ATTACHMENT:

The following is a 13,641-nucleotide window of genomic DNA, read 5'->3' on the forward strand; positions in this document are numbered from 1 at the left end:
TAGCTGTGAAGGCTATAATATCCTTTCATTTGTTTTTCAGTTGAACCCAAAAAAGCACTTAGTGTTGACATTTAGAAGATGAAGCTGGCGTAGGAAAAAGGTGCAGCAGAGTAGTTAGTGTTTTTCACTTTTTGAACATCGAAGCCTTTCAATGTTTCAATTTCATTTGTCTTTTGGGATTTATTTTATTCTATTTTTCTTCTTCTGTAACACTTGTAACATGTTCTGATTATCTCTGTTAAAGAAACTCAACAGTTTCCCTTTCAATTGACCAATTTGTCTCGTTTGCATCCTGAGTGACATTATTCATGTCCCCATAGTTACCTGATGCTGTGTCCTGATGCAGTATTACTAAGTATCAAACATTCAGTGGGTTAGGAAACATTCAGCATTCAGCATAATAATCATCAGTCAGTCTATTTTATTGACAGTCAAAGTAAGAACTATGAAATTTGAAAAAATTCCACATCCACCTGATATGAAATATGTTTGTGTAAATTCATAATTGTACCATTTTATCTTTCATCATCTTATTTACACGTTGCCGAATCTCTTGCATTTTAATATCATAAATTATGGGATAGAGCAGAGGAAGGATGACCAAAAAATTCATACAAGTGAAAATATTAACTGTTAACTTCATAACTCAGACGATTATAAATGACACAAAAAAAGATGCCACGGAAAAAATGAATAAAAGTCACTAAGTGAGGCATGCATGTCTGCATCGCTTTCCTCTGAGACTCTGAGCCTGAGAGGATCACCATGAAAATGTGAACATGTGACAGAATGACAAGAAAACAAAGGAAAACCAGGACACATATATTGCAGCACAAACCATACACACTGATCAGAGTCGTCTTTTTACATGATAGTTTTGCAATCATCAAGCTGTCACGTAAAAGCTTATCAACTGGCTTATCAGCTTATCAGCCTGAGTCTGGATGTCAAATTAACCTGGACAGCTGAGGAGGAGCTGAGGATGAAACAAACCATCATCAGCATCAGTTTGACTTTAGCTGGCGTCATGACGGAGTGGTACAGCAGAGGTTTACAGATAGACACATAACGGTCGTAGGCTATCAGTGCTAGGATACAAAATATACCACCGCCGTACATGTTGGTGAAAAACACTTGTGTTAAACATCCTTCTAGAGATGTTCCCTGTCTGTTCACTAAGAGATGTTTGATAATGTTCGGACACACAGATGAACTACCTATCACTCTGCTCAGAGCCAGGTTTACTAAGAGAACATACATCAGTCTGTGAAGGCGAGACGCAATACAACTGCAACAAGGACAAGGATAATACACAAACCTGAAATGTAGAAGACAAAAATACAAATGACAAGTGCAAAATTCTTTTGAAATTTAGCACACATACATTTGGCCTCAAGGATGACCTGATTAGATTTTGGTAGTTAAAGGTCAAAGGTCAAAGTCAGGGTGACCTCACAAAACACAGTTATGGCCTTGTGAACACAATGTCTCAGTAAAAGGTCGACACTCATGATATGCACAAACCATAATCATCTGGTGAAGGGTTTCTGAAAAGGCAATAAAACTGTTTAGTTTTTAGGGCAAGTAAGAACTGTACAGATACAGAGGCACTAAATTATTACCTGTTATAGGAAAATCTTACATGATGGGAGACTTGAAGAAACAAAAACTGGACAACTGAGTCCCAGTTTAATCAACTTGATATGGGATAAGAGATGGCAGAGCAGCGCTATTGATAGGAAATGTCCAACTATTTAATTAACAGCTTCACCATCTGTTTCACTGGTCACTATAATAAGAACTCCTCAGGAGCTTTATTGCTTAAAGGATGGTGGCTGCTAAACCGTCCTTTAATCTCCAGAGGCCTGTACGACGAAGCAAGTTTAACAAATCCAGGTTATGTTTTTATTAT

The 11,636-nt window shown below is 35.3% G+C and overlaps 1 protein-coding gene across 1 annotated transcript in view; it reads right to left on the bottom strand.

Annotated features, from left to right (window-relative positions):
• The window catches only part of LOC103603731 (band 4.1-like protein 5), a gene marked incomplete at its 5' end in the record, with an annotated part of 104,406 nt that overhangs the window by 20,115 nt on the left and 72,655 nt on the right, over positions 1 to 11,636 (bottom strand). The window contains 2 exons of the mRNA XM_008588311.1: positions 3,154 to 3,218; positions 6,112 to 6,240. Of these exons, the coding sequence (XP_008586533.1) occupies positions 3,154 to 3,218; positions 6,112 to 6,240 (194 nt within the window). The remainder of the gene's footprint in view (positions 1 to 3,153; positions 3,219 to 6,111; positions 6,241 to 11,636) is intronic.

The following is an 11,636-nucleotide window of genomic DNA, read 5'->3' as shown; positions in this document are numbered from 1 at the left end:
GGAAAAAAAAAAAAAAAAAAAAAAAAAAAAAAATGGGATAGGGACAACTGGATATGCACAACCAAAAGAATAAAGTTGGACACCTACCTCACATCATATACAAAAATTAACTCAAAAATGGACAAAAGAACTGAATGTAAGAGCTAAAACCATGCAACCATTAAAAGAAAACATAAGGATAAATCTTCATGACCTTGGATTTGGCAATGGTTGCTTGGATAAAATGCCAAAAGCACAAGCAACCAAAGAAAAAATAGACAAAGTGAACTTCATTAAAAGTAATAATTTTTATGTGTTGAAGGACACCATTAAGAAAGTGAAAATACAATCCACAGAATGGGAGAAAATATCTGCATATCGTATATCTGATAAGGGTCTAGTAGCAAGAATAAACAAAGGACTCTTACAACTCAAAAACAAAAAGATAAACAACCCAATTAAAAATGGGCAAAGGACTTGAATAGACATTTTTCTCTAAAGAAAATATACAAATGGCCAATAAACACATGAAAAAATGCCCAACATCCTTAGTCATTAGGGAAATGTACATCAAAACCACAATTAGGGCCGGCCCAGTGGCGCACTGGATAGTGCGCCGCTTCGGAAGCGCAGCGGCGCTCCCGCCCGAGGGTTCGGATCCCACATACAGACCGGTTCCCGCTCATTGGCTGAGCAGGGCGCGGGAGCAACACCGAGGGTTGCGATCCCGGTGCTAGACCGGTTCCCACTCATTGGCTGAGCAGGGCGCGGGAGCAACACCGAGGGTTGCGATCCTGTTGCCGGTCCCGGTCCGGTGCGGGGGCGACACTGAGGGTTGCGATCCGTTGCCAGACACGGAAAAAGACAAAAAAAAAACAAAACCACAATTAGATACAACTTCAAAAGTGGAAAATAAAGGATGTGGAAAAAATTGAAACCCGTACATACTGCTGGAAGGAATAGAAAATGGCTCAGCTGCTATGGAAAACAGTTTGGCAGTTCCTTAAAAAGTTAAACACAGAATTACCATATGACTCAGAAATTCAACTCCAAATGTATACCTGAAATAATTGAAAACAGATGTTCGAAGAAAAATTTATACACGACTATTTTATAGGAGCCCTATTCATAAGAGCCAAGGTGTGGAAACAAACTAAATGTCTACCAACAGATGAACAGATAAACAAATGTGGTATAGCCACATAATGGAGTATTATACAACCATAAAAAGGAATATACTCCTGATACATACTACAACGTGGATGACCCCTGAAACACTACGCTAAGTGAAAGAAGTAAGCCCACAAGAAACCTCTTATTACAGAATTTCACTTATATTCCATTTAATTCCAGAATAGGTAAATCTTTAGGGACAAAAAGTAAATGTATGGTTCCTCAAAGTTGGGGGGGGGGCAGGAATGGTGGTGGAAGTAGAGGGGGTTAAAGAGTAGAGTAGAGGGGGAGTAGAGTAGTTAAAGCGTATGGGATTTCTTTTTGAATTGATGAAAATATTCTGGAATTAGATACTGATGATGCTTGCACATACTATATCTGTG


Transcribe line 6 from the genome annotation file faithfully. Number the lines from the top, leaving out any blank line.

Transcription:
The following is an 11,636-nucleotide window of genomic DNA, read 5'->3' as shown; positions in this document are numbered from 1 at the left end: